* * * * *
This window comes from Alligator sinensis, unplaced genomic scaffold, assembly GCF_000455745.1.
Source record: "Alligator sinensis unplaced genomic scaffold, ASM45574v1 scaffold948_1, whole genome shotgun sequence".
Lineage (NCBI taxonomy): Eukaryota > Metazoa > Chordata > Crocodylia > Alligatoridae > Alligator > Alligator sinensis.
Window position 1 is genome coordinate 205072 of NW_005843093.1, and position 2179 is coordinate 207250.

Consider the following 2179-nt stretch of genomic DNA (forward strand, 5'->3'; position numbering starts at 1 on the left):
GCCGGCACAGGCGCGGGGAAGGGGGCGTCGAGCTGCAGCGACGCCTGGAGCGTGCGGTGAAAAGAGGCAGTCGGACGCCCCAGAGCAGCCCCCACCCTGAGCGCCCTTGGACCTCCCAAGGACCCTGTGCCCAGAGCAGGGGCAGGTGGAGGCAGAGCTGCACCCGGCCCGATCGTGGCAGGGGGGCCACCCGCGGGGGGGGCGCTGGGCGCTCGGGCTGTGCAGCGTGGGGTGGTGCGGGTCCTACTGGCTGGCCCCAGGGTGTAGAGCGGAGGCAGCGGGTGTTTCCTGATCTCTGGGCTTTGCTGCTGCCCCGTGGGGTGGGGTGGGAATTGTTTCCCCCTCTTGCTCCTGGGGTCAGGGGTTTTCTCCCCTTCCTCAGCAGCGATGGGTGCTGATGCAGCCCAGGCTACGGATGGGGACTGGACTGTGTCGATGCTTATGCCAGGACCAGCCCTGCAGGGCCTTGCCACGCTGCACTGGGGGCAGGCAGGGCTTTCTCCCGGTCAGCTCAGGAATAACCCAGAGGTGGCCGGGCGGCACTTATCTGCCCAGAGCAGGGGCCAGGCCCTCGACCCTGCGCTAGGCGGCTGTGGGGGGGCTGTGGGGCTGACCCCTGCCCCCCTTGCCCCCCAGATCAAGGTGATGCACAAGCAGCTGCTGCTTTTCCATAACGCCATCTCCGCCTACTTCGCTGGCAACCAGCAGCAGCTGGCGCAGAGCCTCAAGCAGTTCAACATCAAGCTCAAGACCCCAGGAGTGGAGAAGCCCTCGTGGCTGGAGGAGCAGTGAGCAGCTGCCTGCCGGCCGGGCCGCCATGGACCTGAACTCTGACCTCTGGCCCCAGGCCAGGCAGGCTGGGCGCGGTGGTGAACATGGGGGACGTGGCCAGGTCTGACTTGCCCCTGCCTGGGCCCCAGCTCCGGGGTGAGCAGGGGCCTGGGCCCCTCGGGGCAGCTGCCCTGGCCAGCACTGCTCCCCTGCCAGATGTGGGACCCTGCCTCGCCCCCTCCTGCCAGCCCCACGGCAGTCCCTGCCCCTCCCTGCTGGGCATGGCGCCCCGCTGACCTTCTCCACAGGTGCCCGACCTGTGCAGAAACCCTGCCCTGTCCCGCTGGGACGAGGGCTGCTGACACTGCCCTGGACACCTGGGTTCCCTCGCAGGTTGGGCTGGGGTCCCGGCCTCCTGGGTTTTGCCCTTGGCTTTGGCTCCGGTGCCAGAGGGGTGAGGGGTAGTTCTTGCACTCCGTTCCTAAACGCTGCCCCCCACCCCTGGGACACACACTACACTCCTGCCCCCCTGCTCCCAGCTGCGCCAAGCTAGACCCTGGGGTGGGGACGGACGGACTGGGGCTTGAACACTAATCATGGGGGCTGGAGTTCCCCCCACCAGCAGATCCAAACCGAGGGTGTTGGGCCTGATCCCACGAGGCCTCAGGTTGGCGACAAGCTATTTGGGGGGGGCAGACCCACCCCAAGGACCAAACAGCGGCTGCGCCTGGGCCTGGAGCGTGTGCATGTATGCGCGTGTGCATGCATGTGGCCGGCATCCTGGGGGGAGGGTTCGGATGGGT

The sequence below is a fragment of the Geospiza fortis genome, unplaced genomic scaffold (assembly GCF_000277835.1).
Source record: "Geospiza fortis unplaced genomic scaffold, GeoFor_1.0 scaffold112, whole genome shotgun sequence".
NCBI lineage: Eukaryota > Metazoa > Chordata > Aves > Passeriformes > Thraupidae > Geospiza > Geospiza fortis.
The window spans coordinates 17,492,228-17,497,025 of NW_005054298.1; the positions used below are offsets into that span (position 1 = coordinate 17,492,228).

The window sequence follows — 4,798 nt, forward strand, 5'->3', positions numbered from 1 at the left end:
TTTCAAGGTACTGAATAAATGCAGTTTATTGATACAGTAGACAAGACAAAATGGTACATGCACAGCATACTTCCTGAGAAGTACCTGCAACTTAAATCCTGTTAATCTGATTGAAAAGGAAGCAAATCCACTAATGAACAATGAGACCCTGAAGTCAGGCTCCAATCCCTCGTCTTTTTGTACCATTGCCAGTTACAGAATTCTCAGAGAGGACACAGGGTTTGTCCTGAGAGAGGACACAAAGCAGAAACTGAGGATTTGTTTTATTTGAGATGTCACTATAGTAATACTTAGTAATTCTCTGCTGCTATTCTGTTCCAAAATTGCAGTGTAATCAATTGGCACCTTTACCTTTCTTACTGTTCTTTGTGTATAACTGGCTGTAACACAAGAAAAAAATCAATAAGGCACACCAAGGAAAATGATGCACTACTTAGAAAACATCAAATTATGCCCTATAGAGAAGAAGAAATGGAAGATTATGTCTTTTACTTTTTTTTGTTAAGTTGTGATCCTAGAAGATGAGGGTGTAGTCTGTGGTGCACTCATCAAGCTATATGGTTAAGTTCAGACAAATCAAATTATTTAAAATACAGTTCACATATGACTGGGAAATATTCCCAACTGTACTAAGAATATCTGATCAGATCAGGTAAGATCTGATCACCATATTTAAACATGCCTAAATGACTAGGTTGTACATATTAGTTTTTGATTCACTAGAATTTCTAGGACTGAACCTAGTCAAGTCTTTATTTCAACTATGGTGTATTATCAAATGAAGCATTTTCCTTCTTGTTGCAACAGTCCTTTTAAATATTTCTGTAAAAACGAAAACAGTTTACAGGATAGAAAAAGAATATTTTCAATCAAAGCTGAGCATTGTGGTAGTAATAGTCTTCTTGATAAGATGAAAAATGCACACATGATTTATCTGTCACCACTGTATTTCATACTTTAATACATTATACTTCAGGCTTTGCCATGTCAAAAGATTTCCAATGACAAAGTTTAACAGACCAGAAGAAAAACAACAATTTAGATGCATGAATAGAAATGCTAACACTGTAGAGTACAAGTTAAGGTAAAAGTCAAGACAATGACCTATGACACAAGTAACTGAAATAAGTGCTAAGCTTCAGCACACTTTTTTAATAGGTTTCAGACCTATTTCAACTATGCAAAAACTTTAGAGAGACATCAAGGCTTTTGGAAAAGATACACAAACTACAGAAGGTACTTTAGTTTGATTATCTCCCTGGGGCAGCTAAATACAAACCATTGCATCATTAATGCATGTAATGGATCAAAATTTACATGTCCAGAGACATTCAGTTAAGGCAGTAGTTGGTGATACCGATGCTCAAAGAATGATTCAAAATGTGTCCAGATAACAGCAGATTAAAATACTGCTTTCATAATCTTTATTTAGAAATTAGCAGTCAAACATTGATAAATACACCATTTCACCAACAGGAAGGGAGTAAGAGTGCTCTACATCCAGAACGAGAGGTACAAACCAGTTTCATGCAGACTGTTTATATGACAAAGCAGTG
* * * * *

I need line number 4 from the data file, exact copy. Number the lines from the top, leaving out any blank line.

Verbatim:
Window position 1 is genome coordinate 205072 of NW_005843093.1, and position 2179 is coordinate 207250.